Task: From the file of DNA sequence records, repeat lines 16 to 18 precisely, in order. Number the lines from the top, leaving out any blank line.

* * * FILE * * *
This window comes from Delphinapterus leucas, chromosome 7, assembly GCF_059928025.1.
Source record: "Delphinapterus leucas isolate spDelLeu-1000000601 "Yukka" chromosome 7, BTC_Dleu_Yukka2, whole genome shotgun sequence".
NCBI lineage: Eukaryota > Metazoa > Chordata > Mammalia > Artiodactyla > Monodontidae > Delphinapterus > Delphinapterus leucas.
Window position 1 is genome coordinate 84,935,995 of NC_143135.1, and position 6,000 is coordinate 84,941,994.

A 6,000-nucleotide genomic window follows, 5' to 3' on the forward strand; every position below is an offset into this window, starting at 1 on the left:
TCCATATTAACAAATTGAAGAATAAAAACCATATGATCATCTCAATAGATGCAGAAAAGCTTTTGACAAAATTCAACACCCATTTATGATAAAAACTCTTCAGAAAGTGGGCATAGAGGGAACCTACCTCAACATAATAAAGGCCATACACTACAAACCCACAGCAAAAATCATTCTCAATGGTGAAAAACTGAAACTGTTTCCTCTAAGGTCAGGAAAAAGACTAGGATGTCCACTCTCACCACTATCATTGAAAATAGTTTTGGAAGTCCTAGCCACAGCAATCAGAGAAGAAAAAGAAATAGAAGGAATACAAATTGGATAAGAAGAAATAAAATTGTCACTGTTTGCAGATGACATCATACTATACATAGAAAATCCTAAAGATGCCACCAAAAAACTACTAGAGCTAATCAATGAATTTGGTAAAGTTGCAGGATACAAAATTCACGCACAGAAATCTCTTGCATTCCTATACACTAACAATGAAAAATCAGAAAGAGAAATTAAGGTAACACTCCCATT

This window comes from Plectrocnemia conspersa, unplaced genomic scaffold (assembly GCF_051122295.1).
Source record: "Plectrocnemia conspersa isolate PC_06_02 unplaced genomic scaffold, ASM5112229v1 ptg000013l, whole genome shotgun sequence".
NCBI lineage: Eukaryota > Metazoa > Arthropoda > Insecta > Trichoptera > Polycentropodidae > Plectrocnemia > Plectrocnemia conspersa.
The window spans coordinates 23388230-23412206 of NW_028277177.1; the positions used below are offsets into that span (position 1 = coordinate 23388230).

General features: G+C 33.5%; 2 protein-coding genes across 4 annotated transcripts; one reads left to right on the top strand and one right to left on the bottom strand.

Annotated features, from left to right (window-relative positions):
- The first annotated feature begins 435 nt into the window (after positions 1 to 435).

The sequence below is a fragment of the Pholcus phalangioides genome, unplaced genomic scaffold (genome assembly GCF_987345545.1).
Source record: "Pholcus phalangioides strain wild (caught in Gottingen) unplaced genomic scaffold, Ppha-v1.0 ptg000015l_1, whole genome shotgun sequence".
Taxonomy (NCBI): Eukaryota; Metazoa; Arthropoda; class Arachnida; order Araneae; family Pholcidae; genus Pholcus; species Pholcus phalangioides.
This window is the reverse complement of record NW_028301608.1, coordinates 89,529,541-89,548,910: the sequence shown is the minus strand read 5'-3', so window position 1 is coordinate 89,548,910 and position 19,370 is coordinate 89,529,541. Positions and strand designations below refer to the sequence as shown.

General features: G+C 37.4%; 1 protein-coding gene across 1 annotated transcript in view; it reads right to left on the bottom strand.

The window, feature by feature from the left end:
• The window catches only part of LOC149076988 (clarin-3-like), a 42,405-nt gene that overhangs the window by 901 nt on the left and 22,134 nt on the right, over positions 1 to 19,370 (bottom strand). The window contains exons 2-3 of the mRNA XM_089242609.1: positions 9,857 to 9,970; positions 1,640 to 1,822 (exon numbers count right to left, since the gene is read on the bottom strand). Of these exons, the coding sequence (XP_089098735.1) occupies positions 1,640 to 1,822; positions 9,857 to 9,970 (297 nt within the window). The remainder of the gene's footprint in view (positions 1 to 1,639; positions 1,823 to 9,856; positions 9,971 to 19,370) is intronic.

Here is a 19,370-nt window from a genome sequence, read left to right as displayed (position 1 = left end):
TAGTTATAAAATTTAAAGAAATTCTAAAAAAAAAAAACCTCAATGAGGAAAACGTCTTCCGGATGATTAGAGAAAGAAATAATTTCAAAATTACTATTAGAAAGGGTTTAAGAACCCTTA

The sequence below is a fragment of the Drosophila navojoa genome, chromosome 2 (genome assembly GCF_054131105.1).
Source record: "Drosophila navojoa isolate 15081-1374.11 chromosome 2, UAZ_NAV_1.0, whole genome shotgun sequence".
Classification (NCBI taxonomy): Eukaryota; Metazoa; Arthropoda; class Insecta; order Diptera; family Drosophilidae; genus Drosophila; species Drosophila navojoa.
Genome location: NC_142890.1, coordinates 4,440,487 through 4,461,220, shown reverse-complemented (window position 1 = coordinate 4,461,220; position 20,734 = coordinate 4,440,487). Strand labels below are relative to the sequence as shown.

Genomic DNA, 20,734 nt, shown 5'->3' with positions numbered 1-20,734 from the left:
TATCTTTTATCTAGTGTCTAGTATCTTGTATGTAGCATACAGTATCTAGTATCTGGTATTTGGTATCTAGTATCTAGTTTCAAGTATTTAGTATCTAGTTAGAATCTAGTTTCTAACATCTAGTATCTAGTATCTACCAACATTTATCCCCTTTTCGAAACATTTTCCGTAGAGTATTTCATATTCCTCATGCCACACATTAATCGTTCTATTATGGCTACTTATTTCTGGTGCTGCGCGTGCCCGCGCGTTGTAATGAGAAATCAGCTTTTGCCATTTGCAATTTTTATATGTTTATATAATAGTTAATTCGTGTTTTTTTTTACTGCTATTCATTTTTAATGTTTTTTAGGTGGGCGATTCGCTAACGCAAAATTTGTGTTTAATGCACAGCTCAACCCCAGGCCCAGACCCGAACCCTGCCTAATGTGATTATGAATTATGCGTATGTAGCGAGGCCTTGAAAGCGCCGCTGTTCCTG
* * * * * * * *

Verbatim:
Taxonomy (NCBI): Eukaryota; Metazoa; Arthropoda; class Arachnida; order Araneae; family Pholcidae; genus Pholcus; species Pholcus phalangioides.
This window is the reverse complement of record NW_028301608.1, coordinates 89,529,541-89,548,910: the sequence shown is the minus strand read 5'-3', so window position 1 is coordinate 89,548,910 and position 19,370 is coordinate 89,529,541. Positions and strand designations below refer to the sequence as shown.

General features: G+C 37.4%; 1 protein-coding gene across 1 annotated transcript in view; it reads right to left on the bottom strand.